• Allen Leech's Tom Branson spent the latter part of the series either flirting with or fending off various thoroughly modern Millies, yet he quickly finds a true love connection here... too quickly, actually. And that's when he's not busy thwarting an assassination attempt or inadvertently saving a royal marriage. We love our Irish chauffeur-turned-Crawley confidante, but his cinematic plate seems awfully full, particularly in comparison to his onscreen in-laws, Lord and Lady Grantham (Hugh Bonneville and Elizabeth McGovern), both surprisingly given not much to do beyond commenting on what's going on around them.
  • Oh Daisy... Apologies if Sophie McShera's kitchen maid is a favorite of yours, because she's never been one of mine, and nothing she does in the film – bitching about the royals, making eyes with a hunky plumber in front of her fiancé, goofy footman Andy (Michael C. Fox) – makes me change my mind. You say spirited, I say shrill; thankfully Lesley Nicol's feisty Mrs. Patmore is usually nearby to put her back in her place.
  • Poor Edith... Laura Carmichael's eternally put-upon middle daughter (the "Jan Brady" of this Crawley bunch) finally got some happiness in the series finale – married to a Marquess (Harry Hadden-Paton) no less! – but she's back to being miserable again here, most absurdly with... an ill-fitting party dress. At least her husband is around for most of the action; Lady Mary's Henry Talbot (Matthew Goode) is MIA for most of the running time.
  • Also missing in action from the series: Lily James' vivacious Lady Rose, Samantha Bond's meddlesome Lady Rosamund and the Dowager's feuding servants Sprat (Jeremy Swift) and Denker (Sue Johnston).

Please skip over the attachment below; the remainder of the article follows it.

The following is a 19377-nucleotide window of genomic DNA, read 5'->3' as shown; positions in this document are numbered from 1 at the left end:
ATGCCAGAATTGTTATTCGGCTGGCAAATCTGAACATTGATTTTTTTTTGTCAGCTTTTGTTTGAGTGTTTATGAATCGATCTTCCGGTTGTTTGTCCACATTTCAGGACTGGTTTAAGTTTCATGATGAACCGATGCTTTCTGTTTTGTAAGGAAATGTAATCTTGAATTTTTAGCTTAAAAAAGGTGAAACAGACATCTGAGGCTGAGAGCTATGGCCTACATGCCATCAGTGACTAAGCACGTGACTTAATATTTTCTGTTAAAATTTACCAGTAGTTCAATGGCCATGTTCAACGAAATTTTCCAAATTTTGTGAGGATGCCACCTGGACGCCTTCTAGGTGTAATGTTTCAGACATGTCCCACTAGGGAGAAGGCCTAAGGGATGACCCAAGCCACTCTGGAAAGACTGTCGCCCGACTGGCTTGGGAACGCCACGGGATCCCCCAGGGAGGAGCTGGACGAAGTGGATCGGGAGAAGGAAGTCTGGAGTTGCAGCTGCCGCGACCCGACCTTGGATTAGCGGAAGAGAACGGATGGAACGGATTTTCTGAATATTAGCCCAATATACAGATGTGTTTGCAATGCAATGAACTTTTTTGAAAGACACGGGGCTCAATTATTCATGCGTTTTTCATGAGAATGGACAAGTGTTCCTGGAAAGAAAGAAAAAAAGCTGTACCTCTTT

• Yes, a big event like Carrie Bradshaw's wedding or the death of Captain Kirk is needed to bridge the gap when a TV show transitions to the movies, and a royal visit certainly fills that bill for Downton Abbey. But I feel a more personal story for the Crawley family would have been even better, although the final scenes hint at just that as a possibility for a sequel, a sequel that is looking more and more likely considering the film's surprisingly robust opening weekend.
There is nothing like this Dame
The Dowager:
  • As Violet Crawley, the Dowager Countess of Grantham, Dame Maggie Smith has won three Emmys, four Screen Actors Guild Awards and a Golden Globe, and with Downton Abbey now a movie she may even be up for an Academy Award (fittingly, as her last Oscar nomination was for Fellowes' Gosford Park).
  • Known for her perfect delivery of such meme-ably classic quotes as "What is a weekend?" and "Don't be a defeatist dear, it's very middle class", the Dowager continues to not disappoint with a few choice zingers, most aimed at her frequent target, frenemy Cousin Isobel (Penelope Wilton), such as this exchange: "Oh Violet. After all these years you still astonish me." "Oh good, I'm glad I'm a revelation and not a disappointment."